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The Death of Flash

Date: 05/01/2021


In 1996, Freuds hired me to set up one of the first digital agencies in London. Traffic Interactive was a joint venture with Abbot Meade Vickers, and House of Blues based out of a funky office (wooden panels painted with Voodoo symbols) located above the 100 Club on Oxford Street.

We worked on projects for Pepsi, Vladivar Vodka and Supergrass and I soon managed to wangle a move to House of Blues New Media Department in Hollywood.

The Sunset Strip office somewhat overshadowed Oxford Street and with joint ventures with Sun Microsystems, Real Audio and daily web chats with music legends felt like I was at the heart of the .com boom.

Whilst forging ahead with media streaming and a fantastic team of web specialists, HTML was still very limited. So, when a startup came to present a new product to us called FutureSplash Animator, we knew it would have a considerable impact on the web.

Within a year Macromedia had purchased FutureSplash and renamed it Flash. The following year sites like Gabocorp showed us how movement, music and animation could transform the web.

At Devstars & ArtScience, we took an arms-length approach to Flash, using it to embellish sites, not core architecture. We could see its benefits, but also its limitations.

Slug and Lettuce game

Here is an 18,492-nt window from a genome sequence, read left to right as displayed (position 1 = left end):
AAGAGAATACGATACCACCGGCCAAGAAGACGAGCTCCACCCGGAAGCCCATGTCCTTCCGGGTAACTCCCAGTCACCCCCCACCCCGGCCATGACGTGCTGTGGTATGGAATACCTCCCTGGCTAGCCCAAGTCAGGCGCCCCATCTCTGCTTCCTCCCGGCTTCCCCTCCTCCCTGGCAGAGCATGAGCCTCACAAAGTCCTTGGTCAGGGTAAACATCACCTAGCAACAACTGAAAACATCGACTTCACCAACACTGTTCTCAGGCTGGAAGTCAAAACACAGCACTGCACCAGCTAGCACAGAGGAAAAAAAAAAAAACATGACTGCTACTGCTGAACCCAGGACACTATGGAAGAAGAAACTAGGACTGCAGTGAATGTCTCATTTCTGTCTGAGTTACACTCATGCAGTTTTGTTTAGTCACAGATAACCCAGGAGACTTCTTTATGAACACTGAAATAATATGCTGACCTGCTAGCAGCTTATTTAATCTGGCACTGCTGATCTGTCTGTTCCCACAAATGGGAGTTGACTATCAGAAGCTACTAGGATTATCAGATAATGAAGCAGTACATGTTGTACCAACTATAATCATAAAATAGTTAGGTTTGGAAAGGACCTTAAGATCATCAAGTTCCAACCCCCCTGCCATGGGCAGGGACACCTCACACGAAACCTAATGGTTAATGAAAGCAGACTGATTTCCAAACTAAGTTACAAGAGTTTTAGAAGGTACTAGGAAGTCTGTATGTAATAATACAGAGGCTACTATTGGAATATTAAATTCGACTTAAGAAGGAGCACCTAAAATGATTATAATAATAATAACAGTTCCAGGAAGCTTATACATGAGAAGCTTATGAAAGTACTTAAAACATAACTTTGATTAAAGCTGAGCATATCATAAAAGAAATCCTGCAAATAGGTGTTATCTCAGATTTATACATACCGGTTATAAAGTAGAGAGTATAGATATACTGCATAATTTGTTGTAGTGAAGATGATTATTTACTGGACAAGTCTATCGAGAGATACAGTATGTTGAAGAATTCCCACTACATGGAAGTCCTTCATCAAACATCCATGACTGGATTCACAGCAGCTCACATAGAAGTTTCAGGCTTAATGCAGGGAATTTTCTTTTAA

Flash was also one of those tools that make it simple enough for anyone to get into trouble. Suddenly, everyone wanted to become a web designer without knowing how to write a line of code.

When used well though you could do great things with it.

We used it to create arcade-style games for Slug & Lettuce and Lemony Snickett. With Cunning, we even made a somewhat dark live-action version of the game Hangman.

Flash was already on its way out in 2010 and Radiohead hired us to create a landing page for their site animated using just CSS and Javascript. The page features trees alternately overgrowing the screen in black then white.

Now, like the unfortunate chap in our Hangman game, Flash reached its EOL (End of Life) on December 31, 2020.

For a piece of modern technology 25 years is a good inning, but issues with security and inability to fit in with the Smartphone era meant its time was up.

What replaces Flash? Fast loading, secure websites with a focus on streamlining user journeys regardless of platform. With increased bandwidth video, capturing the attention and use of subtle animation and parallax effects brings pages to life.

If you think we can help you please reach out to us.

Please note: Adobe, who has owned Flash since 2000, recommends that you remove Flash Player from your computers for security reasons.

You should remove Flash from Windows, with this update and for Mac users, there are steps to follow here.

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